The UK IPO objected to the SPC application stating that the application did not comply with Article 3(b) of the SPC Regulation and that the EoP did not satisfy the requirements of the missing marketing authorisation. MSD responded by submitting the now-acquired UK marketing authorisation for ATOZET together with the first EU marketing authorisation for ATOZET granted on 12 September 2014. MSD argued that these documents were submitted so as to rectify any irregularities in the SPC application per Article 10(3) SPC Regulations which states:

    “Where the application for a certificate [SPC] does not meet the conditions laid down in Article 8, the authority referred to in Article 9(1) [in this case the UKIPO] shall ask the applicant to rectify the irregularity, or to settle the fee, within a stated time”.

The UK IPO maintained the objection to the SPC application leading to a hearing where the hearing officer agreed that the SPC application did not comply with Article 3(b) and that the irregularity could not be cured under Article 10(3). This led to an appeal at the UK Patents Court which forwarded the following questions to the CJEU:

    “1. Is an end of procedure notice issued by the reference Member State under Article 28(4) of Directive [2001/83] before expiry of the basic patent to be treated as equivalent to a granted marketing authorisation for the purpose of Article 3(b) of [the SPC Regulation], such that an applicant for [an SPC] in the Member State in question is entitled to apply for and be granted [an SPC] on the basis of the end of procedure notice?
    2. If the answer to question 1 is no: in the circumstances in question, is the absence of a granted marketing authorisation in the Member State in question at the date of the application for [an SPC] in that Member State an irregularity that can be cured under Article 10(3) of [the SPC Regulation] once the marketing authorisation has been granted?”.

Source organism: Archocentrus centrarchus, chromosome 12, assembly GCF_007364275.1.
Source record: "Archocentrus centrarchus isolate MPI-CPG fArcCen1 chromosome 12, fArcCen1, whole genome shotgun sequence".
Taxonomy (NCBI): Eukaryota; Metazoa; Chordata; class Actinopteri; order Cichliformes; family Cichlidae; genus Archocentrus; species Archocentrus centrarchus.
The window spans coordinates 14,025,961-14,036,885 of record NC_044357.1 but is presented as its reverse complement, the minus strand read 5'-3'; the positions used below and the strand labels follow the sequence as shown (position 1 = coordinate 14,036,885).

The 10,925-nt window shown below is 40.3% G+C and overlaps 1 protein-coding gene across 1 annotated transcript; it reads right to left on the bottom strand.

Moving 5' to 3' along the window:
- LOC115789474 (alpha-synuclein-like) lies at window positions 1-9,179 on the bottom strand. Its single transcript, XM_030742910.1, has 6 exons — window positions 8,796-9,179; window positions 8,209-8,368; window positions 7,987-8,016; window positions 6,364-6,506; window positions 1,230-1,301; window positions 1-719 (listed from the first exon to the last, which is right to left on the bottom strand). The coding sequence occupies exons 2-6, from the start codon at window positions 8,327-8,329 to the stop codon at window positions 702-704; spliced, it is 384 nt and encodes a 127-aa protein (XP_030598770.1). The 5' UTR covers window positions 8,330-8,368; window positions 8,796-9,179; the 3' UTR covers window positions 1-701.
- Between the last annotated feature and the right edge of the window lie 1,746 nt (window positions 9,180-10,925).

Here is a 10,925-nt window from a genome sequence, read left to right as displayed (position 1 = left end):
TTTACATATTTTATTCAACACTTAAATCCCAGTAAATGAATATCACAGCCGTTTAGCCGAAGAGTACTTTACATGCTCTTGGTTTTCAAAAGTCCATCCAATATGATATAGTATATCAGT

The CJEU ruling
The CJEU ruled that the answer to question 1 is “No”. The CJEU argued that Article 3(b) states that marketing authorisation needs to have been “granted” and that an EoP is not a granted marketing authorisation, nor does it have the same legal effect as a valid marketing authorisation.

The CJEU ruled that the answer to question 2 is also “No”. The CJEU argued that Article 10(3) only relates to irregularities of the SPC application and that an absence of a marketing authorisation is “an irregularity in connection with the product… not an irregularity in connection with the SPC application”.

The irony of this ruling is that because it took so long for MSD to develop ATOZET, they have run out of time to protect their product using the very means designed to protect products that take a long time to develop. The ruling also acts as a warning to other future potential SPC applicants: make sure marketing authorisation is applied for and obtained in a timely manner.

This article is for general information only. Its content is not a statement of the law on any subject and does not constitute advice. Please contact Reddie & Grose LLP for advice before taking any action in reliance on it.

Tom BosworthAuthor
Tom Bosworth